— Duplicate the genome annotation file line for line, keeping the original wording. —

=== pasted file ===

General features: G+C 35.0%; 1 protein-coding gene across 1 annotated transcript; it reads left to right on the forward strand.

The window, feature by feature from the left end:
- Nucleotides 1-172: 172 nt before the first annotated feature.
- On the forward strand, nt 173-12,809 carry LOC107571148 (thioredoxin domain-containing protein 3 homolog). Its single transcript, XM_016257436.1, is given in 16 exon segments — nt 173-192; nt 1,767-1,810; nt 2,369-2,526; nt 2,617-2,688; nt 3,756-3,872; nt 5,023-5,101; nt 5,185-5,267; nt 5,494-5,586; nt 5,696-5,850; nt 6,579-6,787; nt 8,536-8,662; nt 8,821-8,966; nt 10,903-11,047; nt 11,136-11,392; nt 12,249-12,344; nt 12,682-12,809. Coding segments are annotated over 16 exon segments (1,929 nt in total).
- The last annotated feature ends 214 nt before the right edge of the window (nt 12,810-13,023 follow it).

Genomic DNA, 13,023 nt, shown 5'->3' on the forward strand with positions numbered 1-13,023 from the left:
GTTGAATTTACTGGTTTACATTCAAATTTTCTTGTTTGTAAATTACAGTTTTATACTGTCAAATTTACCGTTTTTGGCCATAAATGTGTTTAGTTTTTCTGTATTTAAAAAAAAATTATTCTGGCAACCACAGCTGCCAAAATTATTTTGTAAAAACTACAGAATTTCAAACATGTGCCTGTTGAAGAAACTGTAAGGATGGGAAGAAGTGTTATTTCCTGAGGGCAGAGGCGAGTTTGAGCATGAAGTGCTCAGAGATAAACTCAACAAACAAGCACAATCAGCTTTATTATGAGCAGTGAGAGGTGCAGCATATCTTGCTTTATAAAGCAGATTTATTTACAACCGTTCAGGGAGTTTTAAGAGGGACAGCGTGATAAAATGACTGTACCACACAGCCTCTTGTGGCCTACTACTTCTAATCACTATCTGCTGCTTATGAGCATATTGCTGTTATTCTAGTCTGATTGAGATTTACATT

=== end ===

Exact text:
General features: G+C 35.0%; 1 protein-coding gene across 1 annotated transcript; it reads left to right on the forward strand.

The window, feature by feature from the left end:
- Nucleotides 1-172: 172 nt before the first annotated feature.
- On the forward strand, nt 173-12,809 carry LOC107571148 (thioredoxin domain-containing protein 3 homolog). Its single transcript, XM_016257436.1, is given in 16 exon segments — nt 173-192; nt 1,767-1,810; nt 2,369-2,526; nt 2,617-2,688; nt 3,756-3,872; nt 5,023-5,101; nt 5,185-5,267; nt 5,494-5,586; nt 5,696-5,850; nt 6,579-6,787; nt 8,536-8,662; nt 8,821-8,966; nt 10,903-11,047; nt 11,136-11,392; nt 12,249-12,344; nt 12,682-12,809. Coding segments are annotated over 16 exon segments (1,929 nt in total).
- The last annotated feature ends 214 nt before the right edge of the window (nt 12,810-13,023 follow it).

Genomic DNA, 13,023 nt, shown 5'->3' on the forward strand with positions numbered 1-13,023 from the left:
GTTGAATTTACTGGTTTACATTCAAATTTTCTTGTTTGTAAATTACAGTTTTATACTGTCAAATTTACCGTTTTTGGCCATAAATGTGTTTAGTTTTTCTGTATTTAAAAAAAAATTATTCTGGCAACCACAGCTGCCAAAATTATTTTGTAAAAACTACAGAATTTCAAACATGTGCCTGTTGAAGAAACTGTAAGGATGGGAAGAAGTGTTATTTCCTGAGGGCAGAGGCGAGTTTGAGCATGAAGTGCTCAGAGATAAACTCAACAAACAAGCACAATCAGCTTTATTATGAGCAGTGAGAGGTGCAGCATATCTTGCTTTATAAAGCAGATTTATTTACAACCGTTCAGGGAGTTTTAAGAGGGACAGCGTGATAAAATGACTGTACCACACAGCCTCTTGTGGCCTACTACTTCTAATCACTATCTGCTGCTTATGAGCATATTGCTGTTATTCTAGTCTGATTGAGATTTACATT